“A lot of franchisees were able to get better directions more quickly than other companies because of an organized team,” says Mr. Drucker. “At UPS Store Canada, we had UPS working with governments and they were able to establish us early on as core services. Most of the freelance shipping and printing services weren’t able to do that.”

Treat buying a franchise like starting a new business

Those looking to buy a franchise can improve their chance of success by applying the same level of due diligence as if they were building a business from scratch, says Edward Levitt, Toronto partner with global law firm Dickinson Wright.

As a starting point, it’s important for potential franchisees to know what franchise – or type of franchise – is most compatible with their personal and business goals.

“Ask yourself what you want to do, what do you see yourself doing – do you want to be a restaurateur, or do you see yourself more in a business-to-business franchise?” says Mr. Levitt, who specializes in franchising and distribution law. “This is really important because most franchisees work day to day in their business and for many, buying a franchise is basically their way of buying a job.”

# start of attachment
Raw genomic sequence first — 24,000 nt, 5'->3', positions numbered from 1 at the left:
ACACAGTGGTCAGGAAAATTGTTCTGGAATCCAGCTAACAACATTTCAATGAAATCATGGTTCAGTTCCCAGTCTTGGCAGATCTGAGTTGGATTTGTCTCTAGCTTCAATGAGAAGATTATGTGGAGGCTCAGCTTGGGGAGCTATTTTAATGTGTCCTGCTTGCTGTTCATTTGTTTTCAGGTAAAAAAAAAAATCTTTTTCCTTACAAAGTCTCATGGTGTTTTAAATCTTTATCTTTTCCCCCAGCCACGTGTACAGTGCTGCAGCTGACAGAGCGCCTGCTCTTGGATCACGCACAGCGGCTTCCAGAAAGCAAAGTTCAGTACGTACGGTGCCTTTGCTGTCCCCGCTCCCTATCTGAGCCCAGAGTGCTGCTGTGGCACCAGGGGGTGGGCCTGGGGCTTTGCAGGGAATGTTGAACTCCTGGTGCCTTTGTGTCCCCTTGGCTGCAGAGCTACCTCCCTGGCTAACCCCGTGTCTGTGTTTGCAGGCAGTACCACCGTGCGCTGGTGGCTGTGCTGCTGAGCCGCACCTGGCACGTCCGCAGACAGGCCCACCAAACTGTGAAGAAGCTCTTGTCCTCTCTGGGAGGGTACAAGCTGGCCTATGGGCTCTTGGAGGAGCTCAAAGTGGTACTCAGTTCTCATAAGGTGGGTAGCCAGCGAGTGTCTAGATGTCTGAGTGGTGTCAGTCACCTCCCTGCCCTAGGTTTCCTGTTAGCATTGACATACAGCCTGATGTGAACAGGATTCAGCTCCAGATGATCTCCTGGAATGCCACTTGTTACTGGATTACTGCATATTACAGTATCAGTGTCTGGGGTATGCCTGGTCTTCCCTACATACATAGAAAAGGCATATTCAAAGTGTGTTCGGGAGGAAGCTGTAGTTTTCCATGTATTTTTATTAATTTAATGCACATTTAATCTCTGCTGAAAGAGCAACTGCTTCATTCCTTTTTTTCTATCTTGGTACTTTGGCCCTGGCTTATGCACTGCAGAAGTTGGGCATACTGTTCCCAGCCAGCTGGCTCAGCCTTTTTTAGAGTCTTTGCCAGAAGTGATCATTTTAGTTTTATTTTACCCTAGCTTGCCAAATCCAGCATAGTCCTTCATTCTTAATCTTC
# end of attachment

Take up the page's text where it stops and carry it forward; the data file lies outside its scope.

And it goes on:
Once they’ve decided on the most appropriate type of franchise, the next step is to identify the franchisees that operate in the sector and “shop, shop, shop, and talk to franchisees and franchisees in place,” says Mr. Levitt. “Ask the franchisees how they are qualified and trained, what kind of support they have received, and whether they are happy or if they are struggling.”

“I find the people who have problems are the ones who don’t ask for help because they feel it is a symptom of failure,” says Ms. Moshe.Amy Hutchison/The Globe and Mail

It’s also a good idea, he adds, for potential franchisees to talk to their banks about their experience lending money to any franchisees in the sector, as well as to landlords who lease space to these franchisees.

“Go to a couple of these perks and spend time watching,” says Mr. Levitt. “That can really give you a good idea of ​​whether or not this is something you can do on your own.”

The big advantage these days for anyone interested in franchising is the wider range of business types and sectors. Shelley Alvarado, co-owner BeTheBoss.caan online platform that connects potential franchisees with franchisees, says franchising has come a long way since the days when franchising meant running a fast food operation – usually in a mall – or a coffee shop.